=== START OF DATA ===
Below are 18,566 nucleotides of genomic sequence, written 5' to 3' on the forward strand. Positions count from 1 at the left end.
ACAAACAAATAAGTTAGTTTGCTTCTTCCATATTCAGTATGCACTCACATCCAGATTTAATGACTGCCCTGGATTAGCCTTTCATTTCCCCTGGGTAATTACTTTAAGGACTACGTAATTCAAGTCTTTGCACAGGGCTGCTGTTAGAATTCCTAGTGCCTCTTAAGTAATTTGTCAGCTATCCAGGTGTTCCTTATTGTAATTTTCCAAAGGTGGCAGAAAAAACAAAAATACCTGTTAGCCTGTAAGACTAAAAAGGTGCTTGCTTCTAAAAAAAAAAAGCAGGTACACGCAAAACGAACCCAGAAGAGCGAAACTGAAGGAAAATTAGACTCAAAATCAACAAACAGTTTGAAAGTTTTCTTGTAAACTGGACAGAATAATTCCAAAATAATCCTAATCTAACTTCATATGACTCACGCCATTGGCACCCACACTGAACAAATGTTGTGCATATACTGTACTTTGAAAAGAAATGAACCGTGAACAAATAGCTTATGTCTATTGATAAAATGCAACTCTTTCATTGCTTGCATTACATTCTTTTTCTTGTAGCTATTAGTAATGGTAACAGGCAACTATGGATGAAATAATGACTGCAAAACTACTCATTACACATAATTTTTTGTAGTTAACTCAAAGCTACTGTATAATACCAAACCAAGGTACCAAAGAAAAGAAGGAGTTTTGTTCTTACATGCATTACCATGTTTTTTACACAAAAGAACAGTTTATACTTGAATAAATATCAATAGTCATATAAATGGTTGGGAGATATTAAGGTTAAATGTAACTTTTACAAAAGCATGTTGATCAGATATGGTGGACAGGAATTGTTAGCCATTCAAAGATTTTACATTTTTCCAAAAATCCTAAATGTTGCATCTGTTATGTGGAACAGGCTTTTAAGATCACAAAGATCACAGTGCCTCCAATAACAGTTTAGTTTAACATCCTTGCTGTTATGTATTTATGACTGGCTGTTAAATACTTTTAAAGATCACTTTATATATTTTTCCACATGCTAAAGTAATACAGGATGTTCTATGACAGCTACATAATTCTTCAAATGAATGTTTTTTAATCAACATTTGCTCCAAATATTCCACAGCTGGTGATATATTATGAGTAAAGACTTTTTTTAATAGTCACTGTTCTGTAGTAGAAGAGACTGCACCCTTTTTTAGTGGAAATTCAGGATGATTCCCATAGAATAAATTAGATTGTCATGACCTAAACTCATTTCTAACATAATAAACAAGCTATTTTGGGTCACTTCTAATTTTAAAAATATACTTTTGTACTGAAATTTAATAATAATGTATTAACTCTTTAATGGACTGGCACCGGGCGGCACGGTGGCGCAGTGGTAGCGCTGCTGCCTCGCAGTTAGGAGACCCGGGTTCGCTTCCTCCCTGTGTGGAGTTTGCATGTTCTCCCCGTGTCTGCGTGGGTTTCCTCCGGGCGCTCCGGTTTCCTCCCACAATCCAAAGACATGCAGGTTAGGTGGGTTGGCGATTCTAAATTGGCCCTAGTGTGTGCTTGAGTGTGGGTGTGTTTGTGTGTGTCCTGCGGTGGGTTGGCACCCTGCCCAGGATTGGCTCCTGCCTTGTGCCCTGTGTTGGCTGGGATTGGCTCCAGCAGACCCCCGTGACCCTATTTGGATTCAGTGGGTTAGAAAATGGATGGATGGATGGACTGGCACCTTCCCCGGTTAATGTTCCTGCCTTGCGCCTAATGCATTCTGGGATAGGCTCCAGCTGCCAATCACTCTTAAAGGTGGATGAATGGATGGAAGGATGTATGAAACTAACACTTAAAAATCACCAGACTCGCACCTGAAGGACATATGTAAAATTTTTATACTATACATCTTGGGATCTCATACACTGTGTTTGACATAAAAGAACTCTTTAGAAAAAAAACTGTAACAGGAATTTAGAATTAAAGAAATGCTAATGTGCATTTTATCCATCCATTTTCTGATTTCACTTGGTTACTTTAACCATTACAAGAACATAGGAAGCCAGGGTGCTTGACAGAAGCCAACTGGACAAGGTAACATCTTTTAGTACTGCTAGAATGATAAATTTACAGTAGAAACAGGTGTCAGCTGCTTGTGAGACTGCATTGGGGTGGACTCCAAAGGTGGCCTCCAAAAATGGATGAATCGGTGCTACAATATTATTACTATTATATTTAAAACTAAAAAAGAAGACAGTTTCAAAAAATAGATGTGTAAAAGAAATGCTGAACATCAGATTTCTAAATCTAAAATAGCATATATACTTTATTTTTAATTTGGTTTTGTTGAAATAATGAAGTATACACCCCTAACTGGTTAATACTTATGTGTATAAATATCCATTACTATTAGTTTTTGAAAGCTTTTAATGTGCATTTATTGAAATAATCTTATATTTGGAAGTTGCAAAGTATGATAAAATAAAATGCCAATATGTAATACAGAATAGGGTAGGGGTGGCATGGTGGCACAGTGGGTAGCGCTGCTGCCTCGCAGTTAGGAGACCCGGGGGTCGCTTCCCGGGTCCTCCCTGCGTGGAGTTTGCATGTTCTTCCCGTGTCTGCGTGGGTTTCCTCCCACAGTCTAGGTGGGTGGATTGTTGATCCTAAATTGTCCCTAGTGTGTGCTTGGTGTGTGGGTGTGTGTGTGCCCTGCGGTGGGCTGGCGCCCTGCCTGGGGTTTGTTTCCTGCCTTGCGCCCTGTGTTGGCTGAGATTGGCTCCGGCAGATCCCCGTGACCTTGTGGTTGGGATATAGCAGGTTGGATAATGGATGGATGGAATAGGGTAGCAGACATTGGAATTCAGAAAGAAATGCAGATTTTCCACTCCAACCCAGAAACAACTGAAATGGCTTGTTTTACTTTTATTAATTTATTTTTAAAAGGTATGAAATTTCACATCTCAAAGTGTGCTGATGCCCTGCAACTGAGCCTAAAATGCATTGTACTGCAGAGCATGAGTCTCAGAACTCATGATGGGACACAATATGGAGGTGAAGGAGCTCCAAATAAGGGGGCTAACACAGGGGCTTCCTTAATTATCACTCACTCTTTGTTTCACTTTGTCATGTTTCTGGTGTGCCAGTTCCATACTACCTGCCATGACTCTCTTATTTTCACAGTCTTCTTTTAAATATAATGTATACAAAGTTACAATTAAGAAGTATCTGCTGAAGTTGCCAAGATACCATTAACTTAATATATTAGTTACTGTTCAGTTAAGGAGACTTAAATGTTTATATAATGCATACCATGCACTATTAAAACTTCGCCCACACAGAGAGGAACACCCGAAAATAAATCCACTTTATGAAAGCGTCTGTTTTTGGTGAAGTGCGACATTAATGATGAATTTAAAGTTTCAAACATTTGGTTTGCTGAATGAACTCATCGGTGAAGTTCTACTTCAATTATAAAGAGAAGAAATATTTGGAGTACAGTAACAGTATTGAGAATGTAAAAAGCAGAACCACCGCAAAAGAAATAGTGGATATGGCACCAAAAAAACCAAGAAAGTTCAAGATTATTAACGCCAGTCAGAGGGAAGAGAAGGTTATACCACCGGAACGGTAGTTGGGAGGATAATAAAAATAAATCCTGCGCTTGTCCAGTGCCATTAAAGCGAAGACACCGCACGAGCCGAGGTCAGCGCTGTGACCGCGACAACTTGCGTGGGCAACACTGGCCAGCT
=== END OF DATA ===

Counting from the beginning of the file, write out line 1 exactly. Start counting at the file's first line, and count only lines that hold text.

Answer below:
Below are 18,566 nucleotides of genomic sequence, written 5' to 3' on the forward strand. Positions count from 1 at the left end.